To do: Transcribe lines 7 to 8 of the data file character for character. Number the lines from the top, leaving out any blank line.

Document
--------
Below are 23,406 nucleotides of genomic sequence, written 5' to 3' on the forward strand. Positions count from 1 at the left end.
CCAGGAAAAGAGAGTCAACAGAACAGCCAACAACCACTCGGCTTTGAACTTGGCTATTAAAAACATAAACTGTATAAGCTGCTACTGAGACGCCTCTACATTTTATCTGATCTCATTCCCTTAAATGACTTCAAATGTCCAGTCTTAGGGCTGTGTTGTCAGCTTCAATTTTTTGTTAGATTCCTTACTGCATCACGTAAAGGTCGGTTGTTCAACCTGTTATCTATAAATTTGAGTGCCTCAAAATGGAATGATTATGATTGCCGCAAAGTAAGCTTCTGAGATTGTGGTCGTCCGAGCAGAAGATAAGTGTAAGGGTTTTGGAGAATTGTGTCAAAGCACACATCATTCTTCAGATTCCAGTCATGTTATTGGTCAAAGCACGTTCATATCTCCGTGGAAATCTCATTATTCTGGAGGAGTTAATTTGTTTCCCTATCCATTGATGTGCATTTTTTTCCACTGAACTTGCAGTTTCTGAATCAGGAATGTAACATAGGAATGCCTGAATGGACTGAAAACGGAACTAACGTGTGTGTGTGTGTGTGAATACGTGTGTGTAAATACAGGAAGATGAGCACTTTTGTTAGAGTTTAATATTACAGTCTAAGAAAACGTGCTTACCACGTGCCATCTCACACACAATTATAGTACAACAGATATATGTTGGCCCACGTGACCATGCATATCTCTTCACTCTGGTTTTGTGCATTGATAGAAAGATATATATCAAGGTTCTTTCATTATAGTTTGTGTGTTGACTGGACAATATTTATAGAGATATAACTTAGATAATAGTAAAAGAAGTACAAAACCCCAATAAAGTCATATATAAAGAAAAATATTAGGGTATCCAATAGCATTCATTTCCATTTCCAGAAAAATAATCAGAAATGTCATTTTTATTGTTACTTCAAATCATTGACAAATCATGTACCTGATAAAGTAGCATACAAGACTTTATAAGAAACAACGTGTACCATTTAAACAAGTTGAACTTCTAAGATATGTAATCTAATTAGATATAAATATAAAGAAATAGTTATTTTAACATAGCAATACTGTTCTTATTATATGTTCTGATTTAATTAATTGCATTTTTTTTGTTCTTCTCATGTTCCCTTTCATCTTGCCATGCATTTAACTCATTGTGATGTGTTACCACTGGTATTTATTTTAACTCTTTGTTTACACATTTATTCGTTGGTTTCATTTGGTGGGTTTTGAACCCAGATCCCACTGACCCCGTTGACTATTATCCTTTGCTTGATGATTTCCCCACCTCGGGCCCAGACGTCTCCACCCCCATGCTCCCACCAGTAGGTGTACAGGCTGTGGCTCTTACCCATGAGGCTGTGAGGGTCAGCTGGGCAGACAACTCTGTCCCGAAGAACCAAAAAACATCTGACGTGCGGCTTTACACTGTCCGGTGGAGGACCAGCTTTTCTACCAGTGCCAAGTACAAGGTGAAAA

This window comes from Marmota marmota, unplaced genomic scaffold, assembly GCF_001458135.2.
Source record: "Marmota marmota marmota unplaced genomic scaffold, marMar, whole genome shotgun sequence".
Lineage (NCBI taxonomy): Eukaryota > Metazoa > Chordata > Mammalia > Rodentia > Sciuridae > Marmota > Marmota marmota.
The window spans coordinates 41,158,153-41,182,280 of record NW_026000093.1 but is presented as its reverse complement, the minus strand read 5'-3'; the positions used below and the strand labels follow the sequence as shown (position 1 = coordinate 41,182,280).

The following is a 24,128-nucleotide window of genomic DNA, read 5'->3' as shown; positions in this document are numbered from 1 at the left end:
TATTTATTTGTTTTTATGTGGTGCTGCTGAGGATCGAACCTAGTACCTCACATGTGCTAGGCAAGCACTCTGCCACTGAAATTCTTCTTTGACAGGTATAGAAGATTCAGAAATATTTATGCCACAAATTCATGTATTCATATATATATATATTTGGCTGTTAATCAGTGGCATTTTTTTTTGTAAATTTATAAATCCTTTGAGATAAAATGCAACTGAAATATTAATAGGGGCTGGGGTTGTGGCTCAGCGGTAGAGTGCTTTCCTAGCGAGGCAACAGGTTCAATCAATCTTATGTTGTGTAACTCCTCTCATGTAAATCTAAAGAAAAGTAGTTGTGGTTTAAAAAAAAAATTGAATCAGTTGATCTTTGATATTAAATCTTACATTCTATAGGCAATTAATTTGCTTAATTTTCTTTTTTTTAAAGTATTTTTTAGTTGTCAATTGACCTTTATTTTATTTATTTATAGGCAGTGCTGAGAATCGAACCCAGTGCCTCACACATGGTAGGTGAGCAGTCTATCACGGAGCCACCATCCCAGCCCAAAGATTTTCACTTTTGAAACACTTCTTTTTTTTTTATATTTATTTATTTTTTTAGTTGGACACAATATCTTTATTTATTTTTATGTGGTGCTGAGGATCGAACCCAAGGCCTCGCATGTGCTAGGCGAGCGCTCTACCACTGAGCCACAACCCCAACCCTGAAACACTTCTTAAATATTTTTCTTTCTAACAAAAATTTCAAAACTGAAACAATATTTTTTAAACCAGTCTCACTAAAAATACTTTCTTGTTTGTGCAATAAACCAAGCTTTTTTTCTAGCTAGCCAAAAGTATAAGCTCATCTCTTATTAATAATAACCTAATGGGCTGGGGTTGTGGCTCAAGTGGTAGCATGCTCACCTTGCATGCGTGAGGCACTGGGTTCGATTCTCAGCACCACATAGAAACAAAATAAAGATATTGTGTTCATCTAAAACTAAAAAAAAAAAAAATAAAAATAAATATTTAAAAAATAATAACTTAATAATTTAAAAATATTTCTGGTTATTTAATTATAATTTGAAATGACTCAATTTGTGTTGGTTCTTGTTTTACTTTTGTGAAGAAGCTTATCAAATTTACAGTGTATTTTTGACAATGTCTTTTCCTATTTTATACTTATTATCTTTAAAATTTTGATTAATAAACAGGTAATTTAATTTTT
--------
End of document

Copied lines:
The following is a 24,128-nucleotide window of genomic DNA, read 5'->3' as shown; positions in this document are numbered from 1 at the left end:
TATTTATTTGTTTTTATGTGGTGCTGCTGAGGATCGAACCTAGTACCTCACATGTGCTAGGCAAGCACTCTGCCACTGAAATTCTTCTTTGACAGGTATAGAAGATTCAGAAATATTTATGCCACAAATTCATGTATTCATATATATATATATTTGGCTGTTAATCAGTGGCATTTTTTTTTGTAAATTTATAAATCCTTTGAGATAAAATGCAACTGAAATATTAATAGGGGCTGGGGTTGTGGCTCAGCGGTAGAGTGCTTTCCTAGCGAGGCAACAGGTTCAATCAATCTTATGTTGTGTAACTCCTCTCATGTAAATCTAAAGAAAAGTAGTTGTGGTTTAAAAAAAAAATTGAATCAGTTGATCTTTGATATTAAATCTTACATTCTATAGGCAATTAATTTGCTTAATTTTCTTTTTTTTAAAGTATTTTTTAGTTGTCAATTGACCTTTATTTTATTTATTTATAGGCAGTGCTGAGAATCGAACCCAGTGCCTCACACATGGTAGGTGAGCAGTCTATCACGGAGCCACCATCCCAGCCCAAAGATTTTCACTTTTGAAACACTTCTTTTTTTTTTATATTTATTTATTTTTTTAGTTGGACACAATATCTTTATTTATTTTTATGTGGTGCTGAGGATCGAACCCAAGGCCTCGCATGTGCTAGGCGAGCGCTCTACCACTGAGCCACAACCCCAACCCTGAAACACTTCTTAAATATTTTTCTTTCTAACAAAAATTTCAAAACTGAAACAATATTTTTTAAACCAGTCTCACTAAAAATACTTTCTTGTTTGTGCAATAAACCAAGCTTTTTTTCTAGCTAGCCAAAAGTATAAGCTCATCTCTTATTAATAATAACCTAATGGGCTGGGGTTGTGGCTCAAGTGGTAGCATGCTCACCTTGCATGCGTGAGGCACTGGGTTCGATTCTCAGCACCACATAGAAACAAAATAAAGATATTGTGTTCATCTAAAACTAAAAAAAAAAAAAATAAAAATAAATATTTAAAAAATAATAACTTAATAATTTAAAAATATTTCTGGTTATTTAATTATAATTTGAAATGACTCAATTTGTGTTGGTTCTTGTTTTACTTTTGTGAAGAAGCTTATCAAATTTACAGTGTATTTTTGACAATGTCTTTTCCTATTTTATACTTATTATCTTTAAAATTTTGATTAATAAACAGGTAATTTAATTTTT